Surprisingly good: the suspension, brakes, and tires.
Surprisingly bad: my tape job on the headlight.

Group C is mostly full of folks that are on track for the first time, which is why I was quite impressed that Highway 2 Track had worked out a sponsorship with New Century Moto and State Farm to provide 4 of the Group C riders a free day at the track plus feedback and mentoring. It’s perfect for someone who’s getting on track for the first time/just wants to practice riding.

One of the coaches is a gentleman named Tanner Alan Giao – he’s a club racer at the Chuckwalla Valley Motorcycle Association Expert level. He mentioned that Highway 2 Track started less than a year ago and it that it’s specifically catered towards riders trying to build their skillset. As he puts it, “at other tracks you’ve got some hotheads who think they’re Rossi.” We’ll come back to that later.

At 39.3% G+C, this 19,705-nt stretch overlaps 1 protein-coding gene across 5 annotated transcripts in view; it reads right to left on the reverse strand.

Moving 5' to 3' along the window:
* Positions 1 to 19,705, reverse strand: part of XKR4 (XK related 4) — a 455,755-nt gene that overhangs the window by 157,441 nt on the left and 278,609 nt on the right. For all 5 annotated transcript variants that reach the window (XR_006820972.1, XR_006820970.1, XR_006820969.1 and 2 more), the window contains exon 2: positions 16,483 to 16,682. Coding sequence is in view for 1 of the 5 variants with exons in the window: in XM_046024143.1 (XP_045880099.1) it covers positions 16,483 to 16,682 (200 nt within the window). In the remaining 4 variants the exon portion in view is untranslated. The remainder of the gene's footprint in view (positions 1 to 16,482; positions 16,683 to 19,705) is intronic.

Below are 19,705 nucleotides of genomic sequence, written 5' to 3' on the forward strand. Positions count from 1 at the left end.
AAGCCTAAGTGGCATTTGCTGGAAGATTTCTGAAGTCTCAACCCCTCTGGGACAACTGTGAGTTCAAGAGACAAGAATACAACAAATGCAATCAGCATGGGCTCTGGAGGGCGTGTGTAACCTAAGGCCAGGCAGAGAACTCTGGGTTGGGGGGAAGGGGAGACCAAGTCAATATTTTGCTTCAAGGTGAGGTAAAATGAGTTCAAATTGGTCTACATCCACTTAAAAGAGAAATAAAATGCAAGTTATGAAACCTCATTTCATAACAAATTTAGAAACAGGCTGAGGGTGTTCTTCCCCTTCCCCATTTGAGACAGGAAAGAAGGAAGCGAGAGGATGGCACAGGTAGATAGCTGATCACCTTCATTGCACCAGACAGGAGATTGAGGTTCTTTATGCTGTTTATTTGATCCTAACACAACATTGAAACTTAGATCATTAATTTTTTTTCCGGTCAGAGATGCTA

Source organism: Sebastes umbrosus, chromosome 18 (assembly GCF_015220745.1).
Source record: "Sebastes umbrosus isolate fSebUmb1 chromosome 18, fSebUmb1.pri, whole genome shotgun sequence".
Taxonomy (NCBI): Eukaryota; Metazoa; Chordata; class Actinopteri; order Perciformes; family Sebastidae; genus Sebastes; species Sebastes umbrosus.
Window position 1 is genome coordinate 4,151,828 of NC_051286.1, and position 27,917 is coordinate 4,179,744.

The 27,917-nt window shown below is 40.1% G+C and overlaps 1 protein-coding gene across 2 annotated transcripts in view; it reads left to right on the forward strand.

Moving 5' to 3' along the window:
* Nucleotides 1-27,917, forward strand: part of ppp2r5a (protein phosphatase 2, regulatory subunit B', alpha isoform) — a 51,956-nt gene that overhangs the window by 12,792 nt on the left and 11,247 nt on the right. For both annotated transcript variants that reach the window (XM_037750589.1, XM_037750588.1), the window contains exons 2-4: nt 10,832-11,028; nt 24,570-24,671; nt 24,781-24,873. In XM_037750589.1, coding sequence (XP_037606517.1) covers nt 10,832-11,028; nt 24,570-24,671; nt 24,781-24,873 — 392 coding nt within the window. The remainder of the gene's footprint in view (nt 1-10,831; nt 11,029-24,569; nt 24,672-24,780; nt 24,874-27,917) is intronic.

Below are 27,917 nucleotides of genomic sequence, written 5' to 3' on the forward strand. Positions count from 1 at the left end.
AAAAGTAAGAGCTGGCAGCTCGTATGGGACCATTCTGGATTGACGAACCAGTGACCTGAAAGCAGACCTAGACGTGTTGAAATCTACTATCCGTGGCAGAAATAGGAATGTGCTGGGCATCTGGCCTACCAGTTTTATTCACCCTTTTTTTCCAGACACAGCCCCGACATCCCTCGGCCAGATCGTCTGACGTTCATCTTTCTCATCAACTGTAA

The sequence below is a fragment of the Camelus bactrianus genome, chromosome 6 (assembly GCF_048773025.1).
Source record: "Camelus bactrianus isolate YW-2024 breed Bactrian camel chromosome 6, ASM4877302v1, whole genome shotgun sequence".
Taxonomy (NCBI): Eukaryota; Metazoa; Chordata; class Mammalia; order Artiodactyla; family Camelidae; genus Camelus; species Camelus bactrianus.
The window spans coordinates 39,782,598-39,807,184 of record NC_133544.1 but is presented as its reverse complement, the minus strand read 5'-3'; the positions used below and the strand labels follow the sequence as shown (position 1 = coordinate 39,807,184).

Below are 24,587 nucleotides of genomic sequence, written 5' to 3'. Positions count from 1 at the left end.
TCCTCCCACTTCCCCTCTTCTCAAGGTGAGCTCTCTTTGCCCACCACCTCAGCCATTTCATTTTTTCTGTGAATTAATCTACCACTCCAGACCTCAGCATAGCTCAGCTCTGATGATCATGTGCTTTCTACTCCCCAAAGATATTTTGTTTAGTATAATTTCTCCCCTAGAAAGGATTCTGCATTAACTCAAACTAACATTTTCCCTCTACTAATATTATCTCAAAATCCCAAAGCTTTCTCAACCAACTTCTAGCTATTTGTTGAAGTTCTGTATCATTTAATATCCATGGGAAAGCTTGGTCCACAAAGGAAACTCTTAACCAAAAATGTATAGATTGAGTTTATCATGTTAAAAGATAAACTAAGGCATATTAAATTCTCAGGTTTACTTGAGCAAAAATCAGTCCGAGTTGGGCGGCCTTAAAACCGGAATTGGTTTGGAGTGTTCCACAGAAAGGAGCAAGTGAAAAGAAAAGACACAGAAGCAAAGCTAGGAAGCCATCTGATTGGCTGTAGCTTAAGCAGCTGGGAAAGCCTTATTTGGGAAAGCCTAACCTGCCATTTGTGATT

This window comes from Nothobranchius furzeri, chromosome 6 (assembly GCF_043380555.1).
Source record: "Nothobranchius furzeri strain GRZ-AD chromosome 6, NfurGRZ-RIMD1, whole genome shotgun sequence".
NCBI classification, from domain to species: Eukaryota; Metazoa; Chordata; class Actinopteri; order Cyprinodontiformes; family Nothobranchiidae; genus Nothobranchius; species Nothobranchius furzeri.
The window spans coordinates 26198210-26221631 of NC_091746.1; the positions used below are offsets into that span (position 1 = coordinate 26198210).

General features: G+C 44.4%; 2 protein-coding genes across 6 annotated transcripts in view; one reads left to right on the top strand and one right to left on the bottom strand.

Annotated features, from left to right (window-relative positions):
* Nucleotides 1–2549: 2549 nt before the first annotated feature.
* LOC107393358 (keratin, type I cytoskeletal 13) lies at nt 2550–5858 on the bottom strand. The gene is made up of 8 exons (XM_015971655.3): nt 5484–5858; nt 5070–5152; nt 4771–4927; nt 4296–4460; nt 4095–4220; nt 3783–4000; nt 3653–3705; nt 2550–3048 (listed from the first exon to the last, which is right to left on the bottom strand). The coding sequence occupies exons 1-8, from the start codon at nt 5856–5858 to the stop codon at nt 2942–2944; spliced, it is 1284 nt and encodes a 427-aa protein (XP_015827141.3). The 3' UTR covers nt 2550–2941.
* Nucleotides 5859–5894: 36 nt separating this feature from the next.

I asked Tanner what the most common issues he sees are and he had two answers ready to go: “vision and being too tense on the bars.” I took a moment to reflect and realized that I could definitely work on both of those themes, even though I call myself a somewhat experienced motorcyclist.

With that said, I think there needs to be a little bit more organization, such as having someone with a bullhorn giving out 5 minute warnings so groups know their time is about to start. I also think a little more structure will come as they put on more of these events, though I did like that it’s low key.